Most of all, I was thrilled to uncover the origin story of one of our family quirks: Whenever we pile in the car after a long day’s activities, we all say, “Home, James!” I had forgotten why, except that it was just one of those silly things that families do. And now I remember how it started: In this book, the flying vacuum cleaner is named James, and when the witch is done making mischief on Wednesdays, she mounts the vacuum and shouts, “Home, James!”

 

I read this for the Black Cat square in 2016 Halloween Bingo.

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review 2016-08-08 18:48
#CBR8 Book 78: "Chew, vol 3: Just Desserts"
Chew, Vol. 3: Just Desserts - Rob Guillory,John Layman

Just Desserts is a lot more episodic than the previous two, more arc-based volumes, and therefore read as a lot more disjointed. Tony Chu is now dating Amelia Mintz, a food writer who is a Saboscrivner. She can write about food so accurately that people get an actual sensation of taste when reading about the meals she describes. For Tony, who is overwhelmed by psychic sensations every time he eats or drinks anything that isn't beets, Amelia's writing is his only way to experience food like normal people. The first issue is them going on their first date, undercover at an exclusive dining club, where the members try to eat as many endangered species as possible. The book also sees the return of former police chief of Yamapalu, Raymond Kulolo, although this time, he's dead. We also meet Poyo the battle rooster again. Finally, in this book, we get to meet more of Tony's family. We discover that he's a twin, whose sister is known as Toni (I loved this) and that there are a whole host of different family members, not all too happy with Tony's job. His rogue former partner also makes an appearance, setting up for things to come in later books, I suspect.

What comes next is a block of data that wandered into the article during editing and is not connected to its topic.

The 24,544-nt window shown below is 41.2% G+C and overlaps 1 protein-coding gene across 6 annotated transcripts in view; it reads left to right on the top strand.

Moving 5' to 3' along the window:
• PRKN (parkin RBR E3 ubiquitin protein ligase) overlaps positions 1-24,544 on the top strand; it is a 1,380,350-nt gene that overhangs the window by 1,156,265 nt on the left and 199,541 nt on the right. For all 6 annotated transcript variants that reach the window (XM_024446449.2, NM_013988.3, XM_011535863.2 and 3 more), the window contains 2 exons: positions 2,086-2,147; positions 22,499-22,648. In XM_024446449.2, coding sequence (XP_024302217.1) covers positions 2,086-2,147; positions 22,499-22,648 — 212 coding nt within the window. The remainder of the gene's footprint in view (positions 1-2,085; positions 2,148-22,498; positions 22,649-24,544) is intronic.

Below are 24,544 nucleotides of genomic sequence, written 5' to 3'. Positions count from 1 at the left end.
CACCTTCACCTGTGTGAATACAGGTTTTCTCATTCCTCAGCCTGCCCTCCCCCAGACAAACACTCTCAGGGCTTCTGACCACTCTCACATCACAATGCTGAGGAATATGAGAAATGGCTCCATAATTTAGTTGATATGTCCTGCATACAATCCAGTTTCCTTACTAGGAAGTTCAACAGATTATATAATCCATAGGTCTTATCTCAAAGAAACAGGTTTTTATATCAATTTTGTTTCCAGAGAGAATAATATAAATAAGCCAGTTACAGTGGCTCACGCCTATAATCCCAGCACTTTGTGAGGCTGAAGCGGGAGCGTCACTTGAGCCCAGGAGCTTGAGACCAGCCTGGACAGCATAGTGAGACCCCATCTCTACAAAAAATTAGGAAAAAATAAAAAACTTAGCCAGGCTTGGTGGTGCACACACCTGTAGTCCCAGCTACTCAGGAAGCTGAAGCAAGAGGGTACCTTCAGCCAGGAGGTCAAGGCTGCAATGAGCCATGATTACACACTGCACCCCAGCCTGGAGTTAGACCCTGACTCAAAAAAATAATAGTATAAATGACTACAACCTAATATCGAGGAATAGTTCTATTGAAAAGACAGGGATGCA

I really like the strange and oddball characters and the really unusual world building in this comic. Tony Chu is a really nice protagonist and his special power is both cool and a bit depressing. Being able to eat nothing but beets seems pretty dreary, even if it gives him a unique edge at work. He can identify a murderer easily enough, but it means resorting to actual cannibalism. The writing is witty and fun, and the art by Rob Guillory is absolutely excellent. While things can get a bit disgusting at times (seriously, some of the stuff Chu has to eat), the stories are mostly very entertaining and I can't wait to see what comes next for Tony, John, Amelia and the others.

Judging a book by its cover: The covers of these books will give you some impression of the artwork inside. This book shows Amelia and Tony at dinner in the first story, with Tony's first cibopathic partner looming ominously over them behind the table. I really like these covers, just as I love the in-comic art.

Source: kingmagu.blogspot.no/2016/08/cbr8-book-77-78-chew-vol-2.html